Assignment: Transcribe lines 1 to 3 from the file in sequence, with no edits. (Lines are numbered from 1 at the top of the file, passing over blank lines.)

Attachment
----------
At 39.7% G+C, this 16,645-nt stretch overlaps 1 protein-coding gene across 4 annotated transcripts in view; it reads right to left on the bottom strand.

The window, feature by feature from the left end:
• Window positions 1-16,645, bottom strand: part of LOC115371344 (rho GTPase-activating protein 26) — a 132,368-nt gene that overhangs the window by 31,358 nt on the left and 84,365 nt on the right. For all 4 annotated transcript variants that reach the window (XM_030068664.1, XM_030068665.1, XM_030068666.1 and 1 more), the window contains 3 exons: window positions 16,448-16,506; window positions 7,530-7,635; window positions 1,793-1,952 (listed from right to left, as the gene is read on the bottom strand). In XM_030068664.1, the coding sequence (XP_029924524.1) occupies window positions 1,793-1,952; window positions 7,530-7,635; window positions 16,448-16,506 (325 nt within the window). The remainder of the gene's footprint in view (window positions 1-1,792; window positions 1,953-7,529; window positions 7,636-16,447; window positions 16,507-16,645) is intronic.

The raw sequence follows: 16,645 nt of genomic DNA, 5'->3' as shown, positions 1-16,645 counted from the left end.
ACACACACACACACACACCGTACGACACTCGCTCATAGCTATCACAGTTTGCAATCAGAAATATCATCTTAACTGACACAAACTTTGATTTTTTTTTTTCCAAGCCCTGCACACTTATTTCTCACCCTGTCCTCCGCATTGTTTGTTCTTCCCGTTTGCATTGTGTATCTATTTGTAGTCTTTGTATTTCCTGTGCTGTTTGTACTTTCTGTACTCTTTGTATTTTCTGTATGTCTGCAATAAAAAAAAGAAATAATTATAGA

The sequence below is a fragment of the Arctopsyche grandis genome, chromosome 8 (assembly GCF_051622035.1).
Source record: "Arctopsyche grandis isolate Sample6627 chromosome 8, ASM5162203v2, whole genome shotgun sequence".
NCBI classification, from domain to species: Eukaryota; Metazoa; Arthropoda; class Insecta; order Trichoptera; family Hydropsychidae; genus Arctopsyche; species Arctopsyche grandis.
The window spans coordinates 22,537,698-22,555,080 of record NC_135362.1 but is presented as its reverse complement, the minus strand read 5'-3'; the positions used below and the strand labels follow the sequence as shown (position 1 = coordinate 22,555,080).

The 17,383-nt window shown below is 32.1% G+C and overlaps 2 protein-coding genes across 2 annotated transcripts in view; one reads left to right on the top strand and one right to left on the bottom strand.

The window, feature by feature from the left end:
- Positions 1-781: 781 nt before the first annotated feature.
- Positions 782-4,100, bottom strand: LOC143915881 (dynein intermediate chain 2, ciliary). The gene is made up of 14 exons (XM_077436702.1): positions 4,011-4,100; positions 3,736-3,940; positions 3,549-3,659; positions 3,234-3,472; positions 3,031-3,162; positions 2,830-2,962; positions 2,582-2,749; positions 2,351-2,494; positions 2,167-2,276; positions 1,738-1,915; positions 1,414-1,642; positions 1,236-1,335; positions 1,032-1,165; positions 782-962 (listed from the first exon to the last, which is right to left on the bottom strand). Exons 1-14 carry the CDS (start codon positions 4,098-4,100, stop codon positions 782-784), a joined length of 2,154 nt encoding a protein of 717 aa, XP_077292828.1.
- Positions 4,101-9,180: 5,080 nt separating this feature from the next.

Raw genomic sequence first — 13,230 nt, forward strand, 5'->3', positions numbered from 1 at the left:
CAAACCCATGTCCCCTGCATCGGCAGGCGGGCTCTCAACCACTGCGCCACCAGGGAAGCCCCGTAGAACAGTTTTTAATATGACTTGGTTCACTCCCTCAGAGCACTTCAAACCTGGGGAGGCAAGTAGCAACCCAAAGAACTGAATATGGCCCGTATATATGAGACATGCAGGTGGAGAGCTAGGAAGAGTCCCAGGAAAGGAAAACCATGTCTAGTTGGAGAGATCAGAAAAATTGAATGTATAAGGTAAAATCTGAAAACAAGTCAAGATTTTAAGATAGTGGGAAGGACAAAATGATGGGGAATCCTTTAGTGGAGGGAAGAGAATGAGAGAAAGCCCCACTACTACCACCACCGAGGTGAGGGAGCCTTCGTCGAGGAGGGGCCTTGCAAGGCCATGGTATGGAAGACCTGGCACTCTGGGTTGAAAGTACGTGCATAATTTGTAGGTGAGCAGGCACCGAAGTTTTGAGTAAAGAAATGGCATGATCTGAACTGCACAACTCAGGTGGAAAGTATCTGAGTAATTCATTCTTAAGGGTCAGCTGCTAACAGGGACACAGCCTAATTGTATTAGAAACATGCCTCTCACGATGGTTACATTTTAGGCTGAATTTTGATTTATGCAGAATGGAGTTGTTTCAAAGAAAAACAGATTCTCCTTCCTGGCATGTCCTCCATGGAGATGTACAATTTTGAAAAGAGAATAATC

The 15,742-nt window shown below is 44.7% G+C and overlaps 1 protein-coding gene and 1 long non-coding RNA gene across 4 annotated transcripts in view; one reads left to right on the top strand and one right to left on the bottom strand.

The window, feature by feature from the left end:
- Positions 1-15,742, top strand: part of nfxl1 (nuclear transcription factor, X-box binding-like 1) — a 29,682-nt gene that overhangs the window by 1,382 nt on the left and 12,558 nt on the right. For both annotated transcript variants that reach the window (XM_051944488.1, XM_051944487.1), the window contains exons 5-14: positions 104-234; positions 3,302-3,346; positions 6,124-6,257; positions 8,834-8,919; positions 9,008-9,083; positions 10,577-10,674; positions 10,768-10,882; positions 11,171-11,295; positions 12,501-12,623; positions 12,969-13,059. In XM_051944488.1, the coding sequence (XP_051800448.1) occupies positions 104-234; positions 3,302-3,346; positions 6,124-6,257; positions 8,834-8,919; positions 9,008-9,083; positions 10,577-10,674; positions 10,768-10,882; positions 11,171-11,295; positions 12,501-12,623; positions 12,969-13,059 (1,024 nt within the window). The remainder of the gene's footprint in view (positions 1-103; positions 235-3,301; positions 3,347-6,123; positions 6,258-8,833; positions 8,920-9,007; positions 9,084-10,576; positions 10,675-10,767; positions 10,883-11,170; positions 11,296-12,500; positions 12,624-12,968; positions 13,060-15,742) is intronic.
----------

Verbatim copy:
At 39.7% G+C, this 16,645-nt stretch overlaps 1 protein-coding gene across 4 annotated transcripts in view; it reads right to left on the bottom strand.

The window, feature by feature from the left end:
• Window positions 1-16,645, bottom strand: part of LOC115371344 (rho GTPase-activating protein 26) — a 132,368-nt gene that overhangs the window by 31,358 nt on the left and 84,365 nt on the right. For all 4 annotated transcript variants that reach the window (XM_030068664.1, XM_030068665.1, XM_030068666.1 and 1 more), the window contains 3 exons: window positions 16,448-16,506; window positions 7,530-7,635; window positions 1,793-1,952 (listed from right to left, as the gene is read on the bottom strand). In XM_030068664.1, the coding sequence (XP_029924524.1) occupies window positions 1,793-1,952; window positions 7,530-7,635; window positions 16,448-16,506 (325 nt within the window). The remainder of the gene's footprint in view (window positions 1-1,792; window positions 1,953-7,529; window positions 7,636-16,447; window positions 16,507-16,645) is intronic.